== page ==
BMW Restoring Classic 507 Convertible Owned by Elvis
Elvis Presley was a man known for his taste in American cars, including pink Cadillacs, as well as foreign luxury rides like Rolls Royce and Mercedes-Benz. Lesser known was his ownership of a 1957 BMW 507 convertible, now in the midst of being restored by the German automaker. The legendary crooner leased the car when stationed in Germany after being drafted, according to RanWhenParked.net – and was probably the only GI able to afford the model, which in 2014 figures would cost $457,000. The site says, "Elvis first saw the 507 at the Montlhéry track located south of Paris, France, in 1958 and leased the car in Frankfurt for $3,750 in December of that year."
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In another demonstration that Presley was no ordinary soldier, he had the white car painted Porsche red. He was tired of his female fans leaving their phone numbers in lipstick on the car.
When Elvis shipped out of the Army in 1960, he didn't take the BMW with him (probably because it came off-lease). A New Yorker bought it in 1962 and then the car was sold again in 1968 in Arizona. It then basically sat in a California warehouse for the next 46 years until it was shipped to Germany for restoration.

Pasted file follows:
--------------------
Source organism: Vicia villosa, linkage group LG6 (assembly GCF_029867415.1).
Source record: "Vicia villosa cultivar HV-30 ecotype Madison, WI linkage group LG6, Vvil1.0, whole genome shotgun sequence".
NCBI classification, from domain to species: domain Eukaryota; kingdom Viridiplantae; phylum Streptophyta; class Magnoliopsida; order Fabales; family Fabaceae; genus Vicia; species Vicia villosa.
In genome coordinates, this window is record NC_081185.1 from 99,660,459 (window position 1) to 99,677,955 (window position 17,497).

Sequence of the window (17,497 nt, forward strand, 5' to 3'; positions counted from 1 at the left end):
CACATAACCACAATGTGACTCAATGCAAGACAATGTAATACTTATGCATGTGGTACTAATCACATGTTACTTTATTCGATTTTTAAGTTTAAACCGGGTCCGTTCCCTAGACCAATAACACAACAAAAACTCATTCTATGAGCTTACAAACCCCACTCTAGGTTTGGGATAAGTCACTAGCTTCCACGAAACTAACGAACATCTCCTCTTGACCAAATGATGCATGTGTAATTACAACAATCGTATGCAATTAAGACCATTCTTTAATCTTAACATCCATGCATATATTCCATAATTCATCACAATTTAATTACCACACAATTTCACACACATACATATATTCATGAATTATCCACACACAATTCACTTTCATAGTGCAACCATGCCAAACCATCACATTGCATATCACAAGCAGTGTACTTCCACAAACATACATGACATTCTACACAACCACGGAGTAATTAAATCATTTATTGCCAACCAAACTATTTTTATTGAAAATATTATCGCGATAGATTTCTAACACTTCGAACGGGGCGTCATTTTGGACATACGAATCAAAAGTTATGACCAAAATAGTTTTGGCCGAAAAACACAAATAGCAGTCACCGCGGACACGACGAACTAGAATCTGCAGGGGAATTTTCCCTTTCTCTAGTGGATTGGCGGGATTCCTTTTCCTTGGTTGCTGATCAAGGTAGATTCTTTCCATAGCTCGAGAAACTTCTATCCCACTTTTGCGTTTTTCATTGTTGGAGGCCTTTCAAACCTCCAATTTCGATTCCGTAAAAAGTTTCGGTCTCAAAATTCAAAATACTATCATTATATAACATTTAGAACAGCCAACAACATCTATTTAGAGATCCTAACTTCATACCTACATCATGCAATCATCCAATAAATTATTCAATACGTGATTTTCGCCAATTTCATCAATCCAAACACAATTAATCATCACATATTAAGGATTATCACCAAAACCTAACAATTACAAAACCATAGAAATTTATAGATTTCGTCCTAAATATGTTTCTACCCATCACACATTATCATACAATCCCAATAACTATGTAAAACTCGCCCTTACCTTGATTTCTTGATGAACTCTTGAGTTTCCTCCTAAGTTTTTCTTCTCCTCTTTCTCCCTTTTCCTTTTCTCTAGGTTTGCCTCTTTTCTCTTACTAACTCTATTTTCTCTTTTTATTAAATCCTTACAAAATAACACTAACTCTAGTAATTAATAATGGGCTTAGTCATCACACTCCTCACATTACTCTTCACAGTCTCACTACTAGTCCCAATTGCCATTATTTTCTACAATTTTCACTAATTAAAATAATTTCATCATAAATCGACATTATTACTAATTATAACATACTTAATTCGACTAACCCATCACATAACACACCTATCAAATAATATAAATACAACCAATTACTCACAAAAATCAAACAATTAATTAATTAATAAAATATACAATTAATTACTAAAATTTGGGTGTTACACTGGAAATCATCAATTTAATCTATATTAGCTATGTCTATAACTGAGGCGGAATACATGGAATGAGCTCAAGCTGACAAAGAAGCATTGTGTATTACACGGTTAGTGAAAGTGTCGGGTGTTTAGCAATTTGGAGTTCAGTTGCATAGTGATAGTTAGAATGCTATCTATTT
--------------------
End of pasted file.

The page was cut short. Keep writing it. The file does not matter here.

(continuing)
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According to Hagerty, insurer of classic cars, only 252 were built from 1956 to 1960. It was inspired by American car importer Max Hoffman and designed by Albrecht Goertz, who also created the BMW 503. He later worked at Porsche where he had a hand in designing the 911; Toyota where he helped design the iconic 2000GT; and, just for good measure, Nissan, where he played a role in the Datsun 240Z.
Power for the 507 came from a 3.2-liter, aluminum alloy V8, according to Hagerty. The overhead valve, pushrod unit breathed through a pair of Solex carbs, produced 155 horsepower, and was mated to a ZF four-speed manual transmission. Top speed was rated at just over 120 mph. The 507 tipped the scales at 2,900 pounds, so its svelte looks belied its heft.
All photos via Auto Motor und Sport.